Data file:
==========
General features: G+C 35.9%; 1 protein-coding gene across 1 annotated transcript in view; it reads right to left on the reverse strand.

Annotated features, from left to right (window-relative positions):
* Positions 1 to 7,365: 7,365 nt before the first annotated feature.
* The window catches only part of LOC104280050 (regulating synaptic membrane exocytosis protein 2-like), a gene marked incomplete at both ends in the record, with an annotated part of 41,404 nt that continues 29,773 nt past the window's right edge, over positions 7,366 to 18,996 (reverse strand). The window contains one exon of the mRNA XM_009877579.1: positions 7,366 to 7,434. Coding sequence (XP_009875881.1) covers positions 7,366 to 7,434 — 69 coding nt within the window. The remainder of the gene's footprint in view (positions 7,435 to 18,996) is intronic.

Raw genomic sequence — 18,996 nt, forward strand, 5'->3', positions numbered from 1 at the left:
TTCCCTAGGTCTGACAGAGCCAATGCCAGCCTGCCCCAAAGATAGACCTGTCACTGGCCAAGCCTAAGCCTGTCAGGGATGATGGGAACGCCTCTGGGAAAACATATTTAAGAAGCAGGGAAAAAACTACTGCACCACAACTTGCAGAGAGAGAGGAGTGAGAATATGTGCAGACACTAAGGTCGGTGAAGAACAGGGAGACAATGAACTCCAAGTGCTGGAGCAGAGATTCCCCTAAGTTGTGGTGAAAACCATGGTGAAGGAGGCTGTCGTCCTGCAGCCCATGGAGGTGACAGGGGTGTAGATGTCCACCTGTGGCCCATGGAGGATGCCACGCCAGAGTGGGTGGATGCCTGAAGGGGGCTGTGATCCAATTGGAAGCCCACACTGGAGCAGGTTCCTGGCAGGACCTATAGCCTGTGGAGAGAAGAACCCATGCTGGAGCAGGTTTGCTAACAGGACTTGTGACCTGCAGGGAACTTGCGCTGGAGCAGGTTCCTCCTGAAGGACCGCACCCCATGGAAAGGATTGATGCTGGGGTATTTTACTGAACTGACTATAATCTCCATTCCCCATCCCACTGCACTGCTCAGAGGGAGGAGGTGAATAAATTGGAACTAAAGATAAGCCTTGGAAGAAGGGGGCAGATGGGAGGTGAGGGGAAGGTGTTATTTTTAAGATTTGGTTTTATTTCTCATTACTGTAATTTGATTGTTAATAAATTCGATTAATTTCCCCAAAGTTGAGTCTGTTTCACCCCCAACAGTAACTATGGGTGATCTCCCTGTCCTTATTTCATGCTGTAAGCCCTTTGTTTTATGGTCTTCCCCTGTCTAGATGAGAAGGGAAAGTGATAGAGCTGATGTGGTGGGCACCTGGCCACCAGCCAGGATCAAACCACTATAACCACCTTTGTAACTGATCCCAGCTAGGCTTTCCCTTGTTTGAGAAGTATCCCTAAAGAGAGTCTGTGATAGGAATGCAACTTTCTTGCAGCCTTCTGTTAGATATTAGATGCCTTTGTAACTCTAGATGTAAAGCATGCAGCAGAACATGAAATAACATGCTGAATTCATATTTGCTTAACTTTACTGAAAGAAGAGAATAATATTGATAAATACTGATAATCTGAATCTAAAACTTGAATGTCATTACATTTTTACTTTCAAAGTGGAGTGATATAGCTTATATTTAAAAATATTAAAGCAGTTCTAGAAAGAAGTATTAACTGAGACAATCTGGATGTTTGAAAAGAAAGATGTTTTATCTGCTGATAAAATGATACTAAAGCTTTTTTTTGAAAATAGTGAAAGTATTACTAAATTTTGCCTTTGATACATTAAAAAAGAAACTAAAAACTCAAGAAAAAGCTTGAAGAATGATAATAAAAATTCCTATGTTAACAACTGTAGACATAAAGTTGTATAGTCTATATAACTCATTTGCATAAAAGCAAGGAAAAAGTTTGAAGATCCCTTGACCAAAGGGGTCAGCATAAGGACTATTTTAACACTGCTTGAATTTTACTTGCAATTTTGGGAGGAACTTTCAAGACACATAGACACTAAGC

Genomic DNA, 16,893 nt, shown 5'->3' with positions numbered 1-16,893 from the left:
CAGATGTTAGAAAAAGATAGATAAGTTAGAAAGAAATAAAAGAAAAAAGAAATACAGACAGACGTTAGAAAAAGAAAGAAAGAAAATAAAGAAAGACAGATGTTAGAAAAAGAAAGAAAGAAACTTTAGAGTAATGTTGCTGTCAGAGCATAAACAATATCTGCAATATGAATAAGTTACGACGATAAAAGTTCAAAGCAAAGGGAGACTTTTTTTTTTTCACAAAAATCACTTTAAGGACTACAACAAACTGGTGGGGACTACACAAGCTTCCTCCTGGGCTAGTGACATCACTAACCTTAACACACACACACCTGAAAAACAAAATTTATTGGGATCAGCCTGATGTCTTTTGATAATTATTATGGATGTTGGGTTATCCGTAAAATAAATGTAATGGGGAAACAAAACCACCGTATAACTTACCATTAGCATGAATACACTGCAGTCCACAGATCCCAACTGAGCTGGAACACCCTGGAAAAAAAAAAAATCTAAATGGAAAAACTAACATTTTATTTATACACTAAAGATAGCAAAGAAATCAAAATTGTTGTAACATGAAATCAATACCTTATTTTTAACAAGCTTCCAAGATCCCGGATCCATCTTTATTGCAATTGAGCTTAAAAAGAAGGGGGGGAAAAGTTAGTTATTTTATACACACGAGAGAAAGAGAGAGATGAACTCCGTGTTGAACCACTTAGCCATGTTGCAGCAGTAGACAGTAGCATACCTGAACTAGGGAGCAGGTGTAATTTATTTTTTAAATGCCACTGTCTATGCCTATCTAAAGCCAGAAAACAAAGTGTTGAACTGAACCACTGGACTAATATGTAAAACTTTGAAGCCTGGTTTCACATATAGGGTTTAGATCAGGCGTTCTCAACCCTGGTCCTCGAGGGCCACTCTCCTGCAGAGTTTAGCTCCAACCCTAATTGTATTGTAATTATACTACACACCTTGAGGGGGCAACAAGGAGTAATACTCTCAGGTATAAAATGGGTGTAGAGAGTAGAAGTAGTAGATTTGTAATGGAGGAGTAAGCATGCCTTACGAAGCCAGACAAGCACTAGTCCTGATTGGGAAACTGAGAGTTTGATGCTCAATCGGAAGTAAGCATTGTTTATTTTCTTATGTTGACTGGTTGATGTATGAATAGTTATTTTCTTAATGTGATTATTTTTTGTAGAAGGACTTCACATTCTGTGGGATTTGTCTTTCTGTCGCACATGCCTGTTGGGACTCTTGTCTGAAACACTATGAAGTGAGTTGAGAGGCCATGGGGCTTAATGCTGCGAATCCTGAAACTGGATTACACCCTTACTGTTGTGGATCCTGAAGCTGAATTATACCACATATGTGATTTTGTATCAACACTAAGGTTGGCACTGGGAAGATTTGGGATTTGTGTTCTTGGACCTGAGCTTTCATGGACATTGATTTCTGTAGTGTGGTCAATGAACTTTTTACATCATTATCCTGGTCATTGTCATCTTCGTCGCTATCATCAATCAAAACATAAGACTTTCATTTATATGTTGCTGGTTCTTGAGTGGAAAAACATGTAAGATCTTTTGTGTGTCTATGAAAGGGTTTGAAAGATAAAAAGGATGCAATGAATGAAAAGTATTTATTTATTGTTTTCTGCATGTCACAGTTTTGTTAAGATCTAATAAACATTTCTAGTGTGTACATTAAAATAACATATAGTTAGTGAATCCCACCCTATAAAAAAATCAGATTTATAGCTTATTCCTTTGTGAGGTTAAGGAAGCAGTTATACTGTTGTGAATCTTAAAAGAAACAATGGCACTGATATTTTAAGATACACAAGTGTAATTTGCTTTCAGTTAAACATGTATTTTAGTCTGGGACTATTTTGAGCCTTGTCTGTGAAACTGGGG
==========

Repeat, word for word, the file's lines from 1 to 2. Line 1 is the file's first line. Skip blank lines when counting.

General features: G+C 35.9%; 1 protein-coding gene across 1 annotated transcript in view; it reads right to left on the reverse strand.

Annotated features, from left to right (window-relative positions):